MEXICO CITY (CN) - A fire at a temporary migrant shelter run by the Mexican government in the border city of Ciudad Juarez Monday night left at least 40 people dead, according to immigration authorities.
All of the victims were migrants from countries other than Mexico, the National Institute of Migration (INM) said in a press release. It has filed a complaint with the corresponding authorities demanding a thorough investigation into the incident.
A total of 68 senior men from Central and South America lived in the shelter at the time of the incident. In addition to the dead, 29 were wounded and sent to four local hospitals for treatment.
The INM did not disclose the cause of the fire, but President Andres Manuel Lopez Obrador said at his morning press conference that the migrants themselves started the fire to protest being held in the facility against their will.
The INM did not respond to a request for confirmation of the president's statement.
"The INM is old and crumbling," said Javier Calvillo, a priest who runs a migrant shelter in the city. He called out the institution for having carried out raids to round up migrants the day of the fire. "What were they thinking doing these raids and putting all these people in these facilities?"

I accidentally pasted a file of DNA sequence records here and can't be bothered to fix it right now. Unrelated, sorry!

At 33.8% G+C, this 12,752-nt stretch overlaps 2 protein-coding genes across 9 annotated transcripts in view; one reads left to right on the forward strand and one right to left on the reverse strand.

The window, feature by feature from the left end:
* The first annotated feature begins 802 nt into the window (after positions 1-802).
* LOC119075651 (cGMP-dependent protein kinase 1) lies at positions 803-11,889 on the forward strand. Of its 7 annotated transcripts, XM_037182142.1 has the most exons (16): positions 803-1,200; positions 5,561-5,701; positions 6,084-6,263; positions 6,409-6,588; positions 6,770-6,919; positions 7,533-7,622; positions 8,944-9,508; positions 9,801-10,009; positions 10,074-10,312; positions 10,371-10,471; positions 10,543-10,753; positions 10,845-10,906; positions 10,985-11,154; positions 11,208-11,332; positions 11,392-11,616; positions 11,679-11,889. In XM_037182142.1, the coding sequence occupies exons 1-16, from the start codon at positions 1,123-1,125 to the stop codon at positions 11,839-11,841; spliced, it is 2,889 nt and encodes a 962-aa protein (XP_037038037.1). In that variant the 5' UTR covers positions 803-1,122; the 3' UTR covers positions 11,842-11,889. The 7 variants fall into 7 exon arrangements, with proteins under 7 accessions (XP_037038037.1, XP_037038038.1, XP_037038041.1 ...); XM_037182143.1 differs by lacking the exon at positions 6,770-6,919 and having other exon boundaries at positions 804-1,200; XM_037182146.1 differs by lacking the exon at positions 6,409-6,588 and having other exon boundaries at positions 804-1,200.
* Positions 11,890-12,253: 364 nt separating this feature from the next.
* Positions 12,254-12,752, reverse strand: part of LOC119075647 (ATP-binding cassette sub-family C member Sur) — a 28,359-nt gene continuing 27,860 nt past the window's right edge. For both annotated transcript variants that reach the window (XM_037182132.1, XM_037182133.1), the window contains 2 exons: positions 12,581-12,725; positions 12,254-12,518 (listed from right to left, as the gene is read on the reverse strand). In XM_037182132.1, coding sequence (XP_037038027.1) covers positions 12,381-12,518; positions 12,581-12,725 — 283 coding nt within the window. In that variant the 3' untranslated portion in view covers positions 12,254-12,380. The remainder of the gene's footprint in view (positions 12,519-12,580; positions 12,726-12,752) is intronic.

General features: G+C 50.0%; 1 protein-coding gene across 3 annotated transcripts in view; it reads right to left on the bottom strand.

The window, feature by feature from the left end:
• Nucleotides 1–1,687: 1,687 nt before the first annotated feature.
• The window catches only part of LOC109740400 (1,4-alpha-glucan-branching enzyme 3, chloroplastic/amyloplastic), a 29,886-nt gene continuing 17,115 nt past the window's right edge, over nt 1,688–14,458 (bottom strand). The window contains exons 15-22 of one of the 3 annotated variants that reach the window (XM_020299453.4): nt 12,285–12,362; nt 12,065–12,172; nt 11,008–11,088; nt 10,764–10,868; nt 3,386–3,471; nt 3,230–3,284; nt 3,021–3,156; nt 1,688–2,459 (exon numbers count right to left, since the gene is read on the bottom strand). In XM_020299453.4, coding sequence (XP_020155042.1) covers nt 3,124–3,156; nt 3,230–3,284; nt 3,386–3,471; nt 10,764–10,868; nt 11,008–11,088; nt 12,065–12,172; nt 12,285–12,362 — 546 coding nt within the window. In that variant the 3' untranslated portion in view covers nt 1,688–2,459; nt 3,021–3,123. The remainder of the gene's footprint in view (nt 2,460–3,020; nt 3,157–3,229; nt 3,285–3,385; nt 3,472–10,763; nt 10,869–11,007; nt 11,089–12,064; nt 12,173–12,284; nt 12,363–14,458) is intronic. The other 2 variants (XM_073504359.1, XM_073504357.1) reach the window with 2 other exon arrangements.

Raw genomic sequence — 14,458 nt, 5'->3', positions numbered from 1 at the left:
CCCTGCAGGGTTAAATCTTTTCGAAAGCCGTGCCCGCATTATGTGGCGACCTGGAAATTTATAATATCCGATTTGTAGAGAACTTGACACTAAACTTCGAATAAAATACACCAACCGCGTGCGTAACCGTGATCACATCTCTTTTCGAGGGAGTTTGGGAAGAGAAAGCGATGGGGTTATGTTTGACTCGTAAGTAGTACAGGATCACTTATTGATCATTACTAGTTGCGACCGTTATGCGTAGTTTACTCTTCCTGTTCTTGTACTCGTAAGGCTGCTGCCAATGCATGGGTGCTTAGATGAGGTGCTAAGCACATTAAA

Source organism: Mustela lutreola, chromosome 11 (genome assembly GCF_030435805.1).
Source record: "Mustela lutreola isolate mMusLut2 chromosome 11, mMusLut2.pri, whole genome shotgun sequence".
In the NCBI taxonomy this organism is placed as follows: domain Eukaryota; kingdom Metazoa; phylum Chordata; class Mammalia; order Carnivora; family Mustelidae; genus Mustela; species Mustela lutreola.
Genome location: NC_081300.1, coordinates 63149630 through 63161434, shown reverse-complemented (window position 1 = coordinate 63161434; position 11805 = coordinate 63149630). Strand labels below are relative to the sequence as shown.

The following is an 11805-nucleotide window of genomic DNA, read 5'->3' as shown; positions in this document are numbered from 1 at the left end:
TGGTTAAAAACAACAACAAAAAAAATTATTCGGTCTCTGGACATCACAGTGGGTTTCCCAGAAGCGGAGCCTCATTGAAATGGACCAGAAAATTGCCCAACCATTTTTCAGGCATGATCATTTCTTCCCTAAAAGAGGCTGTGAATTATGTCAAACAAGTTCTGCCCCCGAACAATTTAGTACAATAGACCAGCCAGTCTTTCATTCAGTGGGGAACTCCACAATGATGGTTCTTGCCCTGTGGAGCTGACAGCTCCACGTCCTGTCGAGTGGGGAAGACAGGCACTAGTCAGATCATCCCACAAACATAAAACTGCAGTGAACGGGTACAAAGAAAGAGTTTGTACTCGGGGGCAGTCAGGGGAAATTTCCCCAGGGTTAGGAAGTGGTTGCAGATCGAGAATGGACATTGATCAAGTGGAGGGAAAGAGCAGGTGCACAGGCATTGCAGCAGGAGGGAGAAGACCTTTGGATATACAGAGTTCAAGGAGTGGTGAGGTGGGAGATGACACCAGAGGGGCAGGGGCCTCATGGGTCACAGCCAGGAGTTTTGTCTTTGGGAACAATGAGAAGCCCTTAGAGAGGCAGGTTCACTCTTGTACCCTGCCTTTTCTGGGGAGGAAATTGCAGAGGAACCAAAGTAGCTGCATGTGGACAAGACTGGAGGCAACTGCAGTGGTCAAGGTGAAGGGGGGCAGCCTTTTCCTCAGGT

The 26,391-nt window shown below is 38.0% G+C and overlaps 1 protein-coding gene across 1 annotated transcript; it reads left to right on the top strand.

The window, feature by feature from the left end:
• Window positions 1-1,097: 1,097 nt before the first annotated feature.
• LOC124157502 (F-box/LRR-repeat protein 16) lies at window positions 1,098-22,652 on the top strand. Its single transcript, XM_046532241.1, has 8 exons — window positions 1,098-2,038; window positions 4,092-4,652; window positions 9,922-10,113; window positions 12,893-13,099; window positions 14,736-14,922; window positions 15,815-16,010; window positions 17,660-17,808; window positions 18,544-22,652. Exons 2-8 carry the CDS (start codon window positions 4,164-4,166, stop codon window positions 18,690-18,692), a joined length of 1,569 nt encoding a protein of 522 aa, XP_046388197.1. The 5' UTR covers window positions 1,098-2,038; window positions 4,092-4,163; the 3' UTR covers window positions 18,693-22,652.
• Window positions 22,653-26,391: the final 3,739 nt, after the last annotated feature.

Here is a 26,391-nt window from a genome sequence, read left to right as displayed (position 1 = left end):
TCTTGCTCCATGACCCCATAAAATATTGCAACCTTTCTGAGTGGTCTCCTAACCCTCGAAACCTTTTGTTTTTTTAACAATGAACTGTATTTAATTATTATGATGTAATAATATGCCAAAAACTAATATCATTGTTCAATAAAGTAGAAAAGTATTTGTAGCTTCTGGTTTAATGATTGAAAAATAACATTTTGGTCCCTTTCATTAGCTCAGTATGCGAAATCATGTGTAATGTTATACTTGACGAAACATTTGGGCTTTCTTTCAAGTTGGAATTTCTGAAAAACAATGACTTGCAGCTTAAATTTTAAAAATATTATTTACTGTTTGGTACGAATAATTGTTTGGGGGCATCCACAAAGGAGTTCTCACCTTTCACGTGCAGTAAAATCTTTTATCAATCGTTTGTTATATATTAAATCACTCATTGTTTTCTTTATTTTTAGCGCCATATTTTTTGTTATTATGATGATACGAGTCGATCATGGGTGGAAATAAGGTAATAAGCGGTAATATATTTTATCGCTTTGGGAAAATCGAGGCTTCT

While other clergymen who operate migrant shelters in Juarez told Courthouse News that they suspect that the president's allegation is true, Calvillo was not buying it.
"If you're locked up with chains on the doors and several other men in the room, would you light a fire?" he asked. "I wouldn't. How am I going to get out? Reasoning humanely, it's hard for me to believe that the migrants did this."
Government-run shelters in Juarez are notorious for keeping migrants in prison-like conditions. They are not allowed to leave the premises or even to cook for themselves and their families. Many migrants have told Courthouse News on previous reporting trips that they prefer to stay on the streets than go into shelters operated by the INM.
Calvillo described a situation that has gone beyond out of control. Several times in recent weeks, groups of migrants have entered the cathedral in downtown Juarez in search of sanctuary, only to be forcibly removed by authorities.
Thus, to him, all signs point to poor management of the situation by authorities, and not a fire started intentionally by the migrants themselves.
"That may be the government's position, many other people's position, but for me, for us as a church, considering the background here, no, that could not have been what happened," he said. "We must request a full investigation to get to the reality of the situation."
Immigration advocates have long decried U.S. and Mexican policies that force migrants to remain in dangerous areas along the border, saying that they only generate a migrant crisis in cities like Juarez and ultimately lead to tragedies like Monday night's fire.
In January 2022, Aaron Reichlin-Melnick of the American Immigration Council called the situation on the border the "calm before the storm."
While it may be too soon to be able to call the fire a direct result of policy, Reichlin-Melnick said that "certainly some kind of tragedy was sadly inevitable, given how tensions have been rising."
Courthouse News correspondent Cody Copeland is based in Mexico City.
Source: Courthouse News Service